A Swiss bank has convinced a California judge to close down an online site where leakers could post documents anonymously.

Wikileaks, which began in 2007, said Monday that the giant Swiss wealth management company Bank Julius Baer & Co. Ltd. and Bank Julius Baer & Trust Co. Ltd. of the Cayman Islands had won an injunction ordering its California host to take down the site.

Wikileaks said it was not present at the hearing, and the ruling is preliminary.

It said that it had published documents allegedly relating to bank business in the Cayman Islands.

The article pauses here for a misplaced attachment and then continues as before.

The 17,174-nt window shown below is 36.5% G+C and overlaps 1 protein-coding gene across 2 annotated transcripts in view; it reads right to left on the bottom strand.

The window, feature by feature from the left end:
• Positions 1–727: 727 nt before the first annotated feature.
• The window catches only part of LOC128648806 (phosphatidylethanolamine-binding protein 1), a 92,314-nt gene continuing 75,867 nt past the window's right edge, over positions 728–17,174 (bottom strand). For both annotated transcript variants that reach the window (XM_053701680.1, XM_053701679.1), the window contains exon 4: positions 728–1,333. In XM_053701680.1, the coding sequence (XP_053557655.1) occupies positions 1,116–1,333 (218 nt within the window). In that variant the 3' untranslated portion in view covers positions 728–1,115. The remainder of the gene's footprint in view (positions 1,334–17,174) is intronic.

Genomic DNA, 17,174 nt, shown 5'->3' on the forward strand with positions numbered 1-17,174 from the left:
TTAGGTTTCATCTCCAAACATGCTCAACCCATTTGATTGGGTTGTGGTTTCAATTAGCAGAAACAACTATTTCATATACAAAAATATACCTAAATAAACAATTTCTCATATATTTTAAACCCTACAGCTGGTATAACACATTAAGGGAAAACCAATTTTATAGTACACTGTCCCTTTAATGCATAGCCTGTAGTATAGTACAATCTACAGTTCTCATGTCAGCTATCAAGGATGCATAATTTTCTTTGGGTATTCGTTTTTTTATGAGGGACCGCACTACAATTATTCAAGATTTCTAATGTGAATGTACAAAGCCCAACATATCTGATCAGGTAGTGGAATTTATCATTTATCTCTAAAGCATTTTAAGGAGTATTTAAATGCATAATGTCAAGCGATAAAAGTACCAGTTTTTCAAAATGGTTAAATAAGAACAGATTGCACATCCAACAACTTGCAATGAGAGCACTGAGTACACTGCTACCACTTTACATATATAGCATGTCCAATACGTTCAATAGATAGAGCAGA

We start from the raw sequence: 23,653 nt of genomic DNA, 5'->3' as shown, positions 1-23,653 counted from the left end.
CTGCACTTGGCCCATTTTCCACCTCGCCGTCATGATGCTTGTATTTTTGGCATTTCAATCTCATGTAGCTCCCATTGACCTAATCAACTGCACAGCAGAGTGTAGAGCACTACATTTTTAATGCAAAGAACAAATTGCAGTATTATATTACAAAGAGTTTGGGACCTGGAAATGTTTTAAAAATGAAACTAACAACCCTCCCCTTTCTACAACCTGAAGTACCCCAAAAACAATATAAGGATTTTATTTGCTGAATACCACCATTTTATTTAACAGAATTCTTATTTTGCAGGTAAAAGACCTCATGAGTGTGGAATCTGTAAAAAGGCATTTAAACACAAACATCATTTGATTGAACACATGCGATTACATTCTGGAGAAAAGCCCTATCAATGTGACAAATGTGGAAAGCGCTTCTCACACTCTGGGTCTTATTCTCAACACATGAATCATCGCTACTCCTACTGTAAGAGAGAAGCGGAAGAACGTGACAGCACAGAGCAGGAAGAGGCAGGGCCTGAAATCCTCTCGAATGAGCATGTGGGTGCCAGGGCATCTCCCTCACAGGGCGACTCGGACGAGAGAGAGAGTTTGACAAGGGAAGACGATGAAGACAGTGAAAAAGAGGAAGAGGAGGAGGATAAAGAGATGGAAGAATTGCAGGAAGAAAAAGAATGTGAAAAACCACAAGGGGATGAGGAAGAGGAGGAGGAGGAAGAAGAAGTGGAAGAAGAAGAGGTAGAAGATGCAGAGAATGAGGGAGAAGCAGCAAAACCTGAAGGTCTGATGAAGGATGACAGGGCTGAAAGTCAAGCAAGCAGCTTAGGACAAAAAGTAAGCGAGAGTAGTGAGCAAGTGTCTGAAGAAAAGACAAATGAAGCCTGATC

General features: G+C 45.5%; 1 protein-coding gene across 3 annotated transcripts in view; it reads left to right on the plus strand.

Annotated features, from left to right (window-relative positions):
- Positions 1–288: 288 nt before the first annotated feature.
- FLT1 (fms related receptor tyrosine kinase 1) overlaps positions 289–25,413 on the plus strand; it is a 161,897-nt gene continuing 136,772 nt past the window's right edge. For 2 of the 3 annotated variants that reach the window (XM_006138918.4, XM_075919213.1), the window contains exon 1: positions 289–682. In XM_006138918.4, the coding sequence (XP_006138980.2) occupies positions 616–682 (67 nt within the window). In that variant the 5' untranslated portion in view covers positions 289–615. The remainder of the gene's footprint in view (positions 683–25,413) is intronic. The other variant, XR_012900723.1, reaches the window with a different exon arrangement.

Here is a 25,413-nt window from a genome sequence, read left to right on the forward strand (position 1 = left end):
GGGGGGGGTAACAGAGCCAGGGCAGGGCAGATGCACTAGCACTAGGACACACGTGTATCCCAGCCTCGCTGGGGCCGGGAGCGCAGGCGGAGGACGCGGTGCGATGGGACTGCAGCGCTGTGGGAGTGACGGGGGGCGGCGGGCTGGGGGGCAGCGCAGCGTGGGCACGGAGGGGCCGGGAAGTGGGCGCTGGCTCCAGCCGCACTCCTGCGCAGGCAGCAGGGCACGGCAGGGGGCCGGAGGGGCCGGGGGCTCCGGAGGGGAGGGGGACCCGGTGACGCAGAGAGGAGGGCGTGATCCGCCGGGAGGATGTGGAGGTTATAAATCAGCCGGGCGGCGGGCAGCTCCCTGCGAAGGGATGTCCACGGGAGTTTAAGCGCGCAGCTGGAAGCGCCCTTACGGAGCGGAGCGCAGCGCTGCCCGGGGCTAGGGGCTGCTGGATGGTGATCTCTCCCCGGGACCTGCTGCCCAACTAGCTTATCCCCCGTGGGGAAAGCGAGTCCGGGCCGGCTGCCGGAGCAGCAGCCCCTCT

The group said it has alternative sites in Australia and Belgium and has vowed to continue to publish banking documents, saying the bank injunction is not constitutional under U.S. law.

"Our primary interests are oppressive regimes in Asia, the former Soviet bloc, Sub-Saharan Africa and the Middle East, but we also expect to be of assistance to those in the West who wish to reveal unethical behaviour in their own governments and corporations," the group has said.

The Julius Baer website said it is a wealth management organization with more than 4,000 employees and $365 billion assets under administration at the end of 2007.

Wikileaks uses the wiki designation, which means users can post and edit content, but is not related to Wikipedia.